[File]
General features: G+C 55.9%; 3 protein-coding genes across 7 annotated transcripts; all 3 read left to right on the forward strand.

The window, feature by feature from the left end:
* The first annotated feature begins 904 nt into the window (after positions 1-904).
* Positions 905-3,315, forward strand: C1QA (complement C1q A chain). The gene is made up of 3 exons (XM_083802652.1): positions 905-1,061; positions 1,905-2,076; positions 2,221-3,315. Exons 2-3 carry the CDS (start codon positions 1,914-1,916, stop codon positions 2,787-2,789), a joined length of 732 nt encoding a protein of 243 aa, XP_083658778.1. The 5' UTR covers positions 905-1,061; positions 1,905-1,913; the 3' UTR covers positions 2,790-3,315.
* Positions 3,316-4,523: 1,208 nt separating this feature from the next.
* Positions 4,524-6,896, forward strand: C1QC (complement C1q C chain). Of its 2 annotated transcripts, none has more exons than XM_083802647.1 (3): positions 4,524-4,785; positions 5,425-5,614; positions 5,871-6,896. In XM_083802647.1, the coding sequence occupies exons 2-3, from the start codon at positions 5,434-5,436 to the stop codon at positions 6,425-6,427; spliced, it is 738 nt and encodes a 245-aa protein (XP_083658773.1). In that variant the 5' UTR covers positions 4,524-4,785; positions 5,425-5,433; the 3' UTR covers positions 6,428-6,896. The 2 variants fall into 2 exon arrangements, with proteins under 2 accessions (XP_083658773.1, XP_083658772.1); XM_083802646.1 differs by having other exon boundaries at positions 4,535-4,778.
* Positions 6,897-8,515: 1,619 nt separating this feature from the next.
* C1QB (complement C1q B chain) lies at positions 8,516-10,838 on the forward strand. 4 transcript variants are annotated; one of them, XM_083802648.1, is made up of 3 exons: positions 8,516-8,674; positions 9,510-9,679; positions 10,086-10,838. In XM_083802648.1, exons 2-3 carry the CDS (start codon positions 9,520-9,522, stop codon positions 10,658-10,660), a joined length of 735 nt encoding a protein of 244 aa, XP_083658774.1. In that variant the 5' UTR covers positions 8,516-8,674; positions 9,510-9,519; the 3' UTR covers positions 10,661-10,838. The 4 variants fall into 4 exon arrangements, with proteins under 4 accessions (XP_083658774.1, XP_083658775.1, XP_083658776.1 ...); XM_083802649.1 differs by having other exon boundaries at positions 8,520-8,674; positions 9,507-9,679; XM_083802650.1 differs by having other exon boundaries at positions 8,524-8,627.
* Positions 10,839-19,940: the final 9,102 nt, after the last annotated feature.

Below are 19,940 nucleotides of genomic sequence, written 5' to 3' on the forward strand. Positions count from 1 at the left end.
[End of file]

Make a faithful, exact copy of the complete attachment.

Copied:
General features: G+C 55.9%; 3 protein-coding genes across 7 annotated transcripts; all 3 read left to right on the forward strand.

The window, feature by feature from the left end:
* The first annotated feature begins 904 nt into the window (after positions 1-904).
* Positions 905-3,315, forward strand: C1QA (complement C1q A chain). The gene is made up of 3 exons (XM_083802652.1): positions 905-1,061; positions 1,905-2,076; positions 2,221-3,315. Exons 2-3 carry the CDS (start codon positions 1,914-1,916, stop codon positions 2,787-2,789), a joined length of 732 nt encoding a protein of 243 aa, XP_083658778.1. The 5' UTR covers positions 905-1,061; positions 1,905-1,913; the 3' UTR covers positions 2,790-3,315.
* Positions 3,316-4,523: 1,208 nt separating this feature from the next.
* Positions 4,524-6,896, forward strand: C1QC (complement C1q C chain). Of its 2 annotated transcripts, none has more exons than XM_083802647.1 (3): positions 4,524-4,785; positions 5,425-5,614; positions 5,871-6,896. In XM_083802647.1, the coding sequence occupies exons 2-3, from the start codon at positions 5,434-5,436 to the stop codon at positions 6,425-6,427; spliced, it is 738 nt and encodes a 245-aa protein (XP_083658773.1). In that variant the 5' UTR covers positions 4,524-4,785; positions 5,425-5,433; the 3' UTR covers positions 6,428-6,896. The 2 variants fall into 2 exon arrangements, with proteins under 2 accessions (XP_083658773.1, XP_083658772.1); XM_083802646.1 differs by having other exon boundaries at positions 4,535-4,778.
* Positions 6,897-8,515: 1,619 nt separating this feature from the next.
* C1QB (complement C1q B chain) lies at positions 8,516-10,838 on the forward strand. 4 transcript variants are annotated; one of them, XM_083802648.1, is made up of 3 exons: positions 8,516-8,674; positions 9,510-9,679; positions 10,086-10,838. In XM_083802648.1, exons 2-3 carry the CDS (start codon positions 9,520-9,522, stop codon positions 10,658-10,660), a joined length of 735 nt encoding a protein of 244 aa, XP_083658774.1. In that variant the 5' UTR covers positions 8,516-8,674; positions 9,510-9,519; the 3' UTR covers positions 10,661-10,838. The 4 variants fall into 4 exon arrangements, with proteins under 4 accessions (XP_083658774.1, XP_083658775.1, XP_083658776.1 ...); XM_083802649.1 differs by having other exon boundaries at positions 8,520-8,674; positions 9,507-9,679; XM_083802650.1 differs by having other exon boundaries at positions 8,524-8,627.
* Positions 10,839-19,940: the final 9,102 nt, after the last annotated feature.

Below are 19,940 nucleotides of genomic sequence, written 5' to 3' on the forward strand. Positions count from 1 at the left end.